Wednesday, May 24, 2006


Rose said love me harder. Rose said like
an Elysian Mary. Bloody her. Spectacle
rising like gloat. Salt on the rim, shot like
a pucker. Rose said I’ll tell you what: a spell

like the smell of him, ash between your breasts.
His chest a hero. Say it, lovey. Black cherie,
bête blanche. Pin me simple, my breath, my breath.
Pass me, Angel. I’ll wear my best.

R. said a rip in the fabric is a honey-bone
cry, and I am a grassy Negro hum de
la dee. I was never ripped, cried she,

cried she. Ach, c’est la vie. Say it, say
it, Rosie. Split the difference, vive la, vive la be.
Gray tone. And I am singing: baby, homo, home.


Tuesday, May 16, 2006

You said: In an empty room the mind may wander.
I said: But my legs are tired.

When you left nothing changed, but the junk mail piled up on my doorstep—first two pieces, then three, then whole bundles still warm, then cartons then truckloads—hundreds of skinny women in sweaters, in smiles, asking, begging, won’t I won’t I just come out to the balcony come down to the street come in and purchase, purchase what only I was missing?
            Objects forgotten like sound fading.  Objects discovered like echoes.   
Listen to this box of clothes and hear your restless bedmate. Hear this
gibberish, this mumble, this foreign language of what once was.

Please hide me from the plastic comfort of things.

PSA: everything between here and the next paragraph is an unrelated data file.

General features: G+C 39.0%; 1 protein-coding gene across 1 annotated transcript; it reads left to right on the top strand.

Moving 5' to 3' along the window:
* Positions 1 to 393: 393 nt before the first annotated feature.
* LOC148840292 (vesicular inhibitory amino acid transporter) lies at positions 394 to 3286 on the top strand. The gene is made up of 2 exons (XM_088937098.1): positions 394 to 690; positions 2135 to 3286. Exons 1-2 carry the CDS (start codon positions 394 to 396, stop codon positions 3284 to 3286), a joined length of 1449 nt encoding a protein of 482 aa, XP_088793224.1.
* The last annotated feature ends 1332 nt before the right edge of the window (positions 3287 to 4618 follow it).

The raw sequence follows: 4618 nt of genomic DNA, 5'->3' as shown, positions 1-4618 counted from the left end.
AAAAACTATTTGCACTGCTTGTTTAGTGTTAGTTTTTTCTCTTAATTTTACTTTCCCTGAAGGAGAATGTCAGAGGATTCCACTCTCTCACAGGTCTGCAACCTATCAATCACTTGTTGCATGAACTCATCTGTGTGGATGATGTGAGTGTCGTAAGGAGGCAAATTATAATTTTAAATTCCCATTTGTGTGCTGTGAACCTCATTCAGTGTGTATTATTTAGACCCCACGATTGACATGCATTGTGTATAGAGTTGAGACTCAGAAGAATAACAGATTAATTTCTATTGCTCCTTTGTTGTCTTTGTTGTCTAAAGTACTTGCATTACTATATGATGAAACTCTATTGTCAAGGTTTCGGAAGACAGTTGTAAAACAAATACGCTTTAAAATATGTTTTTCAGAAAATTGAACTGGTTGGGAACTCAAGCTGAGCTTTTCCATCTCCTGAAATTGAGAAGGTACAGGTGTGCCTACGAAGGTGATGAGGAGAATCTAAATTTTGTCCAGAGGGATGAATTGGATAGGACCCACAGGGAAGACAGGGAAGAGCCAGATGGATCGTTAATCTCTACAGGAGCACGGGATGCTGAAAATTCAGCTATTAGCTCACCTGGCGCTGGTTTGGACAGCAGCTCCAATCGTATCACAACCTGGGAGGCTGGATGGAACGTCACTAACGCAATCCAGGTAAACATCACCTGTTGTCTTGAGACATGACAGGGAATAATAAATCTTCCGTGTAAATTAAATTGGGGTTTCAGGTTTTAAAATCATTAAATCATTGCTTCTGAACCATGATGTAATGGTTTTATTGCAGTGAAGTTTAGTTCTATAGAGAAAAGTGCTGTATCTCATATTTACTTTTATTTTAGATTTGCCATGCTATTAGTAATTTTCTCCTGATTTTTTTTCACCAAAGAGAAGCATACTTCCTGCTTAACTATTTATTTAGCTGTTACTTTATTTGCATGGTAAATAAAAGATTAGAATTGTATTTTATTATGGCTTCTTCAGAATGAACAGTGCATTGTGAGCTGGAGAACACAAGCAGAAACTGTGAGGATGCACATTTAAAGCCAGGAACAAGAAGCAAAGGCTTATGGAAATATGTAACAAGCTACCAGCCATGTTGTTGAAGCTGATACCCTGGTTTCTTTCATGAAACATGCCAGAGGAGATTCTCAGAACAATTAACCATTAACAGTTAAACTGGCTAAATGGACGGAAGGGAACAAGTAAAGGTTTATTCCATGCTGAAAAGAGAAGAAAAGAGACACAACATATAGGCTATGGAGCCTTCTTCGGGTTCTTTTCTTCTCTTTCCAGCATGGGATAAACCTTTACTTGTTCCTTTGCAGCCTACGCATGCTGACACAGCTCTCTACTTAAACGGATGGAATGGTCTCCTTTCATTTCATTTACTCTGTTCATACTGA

And from stagnation: time absorbed by furniture.
Before we met I had no idea where I was. Now my head is full of timetables and maps and pictures and plans, and I don’t know where to be, don’t know where you are.
            Though somewhere a banana flower opens to the light; somewhere orchids     
fall from the canopy like discarded smiles; somewhere a million insects
walk the surface of the pond.

Monday, May 08, 2006

“This was back when we lived in San Francisco. My friend Yma was trying to plan a party and complaining about the difficulty of getting the gender balance right. She said the women in San Francisco were so manly, the more of them you invited the more “male” the party became. Her roommate Darnton decorated everything with paisley and flowers and mirrors and old instructional manuals for busted electronic antiquities he and Yma had purchased at flea markets. To pay for anything was embarrassing. Anything you dragged off the street you’d count on someone eventually telling you had been in their apartment before. And anything you put out on the street was gone before you could get back up your stoop. If you visited your parents you dragged along an empty suitcase and raided the attic. The whole Bay Area was majoring in Thrift Store. People even bought used drugs. And every time you broke up with someone you knew you were just making them more attractive for the next person. Up to a point. Ever see the movie Logan’s Run? When you turned thirty you floated up towards the ceiling of the discotheque and exploded.”